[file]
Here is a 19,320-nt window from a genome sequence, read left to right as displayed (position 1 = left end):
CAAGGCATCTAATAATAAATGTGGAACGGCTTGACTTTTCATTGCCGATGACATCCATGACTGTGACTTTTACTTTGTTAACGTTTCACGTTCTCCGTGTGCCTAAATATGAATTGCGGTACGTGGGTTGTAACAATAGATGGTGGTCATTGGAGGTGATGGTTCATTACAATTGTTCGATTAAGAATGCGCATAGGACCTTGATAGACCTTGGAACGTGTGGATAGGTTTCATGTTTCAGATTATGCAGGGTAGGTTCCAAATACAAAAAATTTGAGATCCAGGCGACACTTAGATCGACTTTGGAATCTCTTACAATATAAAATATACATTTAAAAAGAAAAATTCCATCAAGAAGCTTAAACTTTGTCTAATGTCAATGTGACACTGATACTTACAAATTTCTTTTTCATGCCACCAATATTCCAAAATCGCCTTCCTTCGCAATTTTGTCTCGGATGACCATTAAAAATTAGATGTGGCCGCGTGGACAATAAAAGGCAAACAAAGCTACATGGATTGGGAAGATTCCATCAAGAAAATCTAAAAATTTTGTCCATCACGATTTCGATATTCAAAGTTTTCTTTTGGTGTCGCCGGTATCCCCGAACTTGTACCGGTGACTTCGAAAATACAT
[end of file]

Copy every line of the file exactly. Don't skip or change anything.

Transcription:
Here is a 19,320-nt window from a genome sequence, read left to right as displayed (position 1 = left end):
CAAGGCATCTAATAATAAATGTGGAACGGCTTGACTTTTCATTGCCGATGACATCCATGACTGTGACTTTTACTTTGTTAACGTTTCACGTTCTCCGTGTGCCTAAATATGAATTGCGGTACGTGGGTTGTAACAATAGATGGTGGTCATTGGAGGTGATGGTTCATTACAATTGTTCGATTAAGAATGCGCATAGGACCTTGATAGACCTTGGAACGTGTGGATAGGTTTCATGTTTCAGATTATGCAGGGTAGGTTCCAAATACAAAAAATTTGAGATCCAGGCGACACTTAGATCGACTTTGGAATCTCTTACAATATAAAATATACATTTAAAAAGAAAAATTCCATCAAGAAGCTTAAACTTTGTCTAATGTCAATGTGACACTGATACTTACAAATTTCTTTTTCATGCCACCAATATTCCAAAATCGCCTTCCTTCGCAATTTTGTCTCGGATGACCATTAAAAATTAGATGTGGCCGCGTGGACAATAAAAGGCAAACAAAGCTACATGGATTGGGAAGATTCCATCAAGAAAATCTAAAAATTTTGTCCATCACGATTTCGATATTCAAAGTTTTCTTTTGGTGTCGCCGGTATCCCCGAACTTGTACCGGTGACTTCGAAAATACAT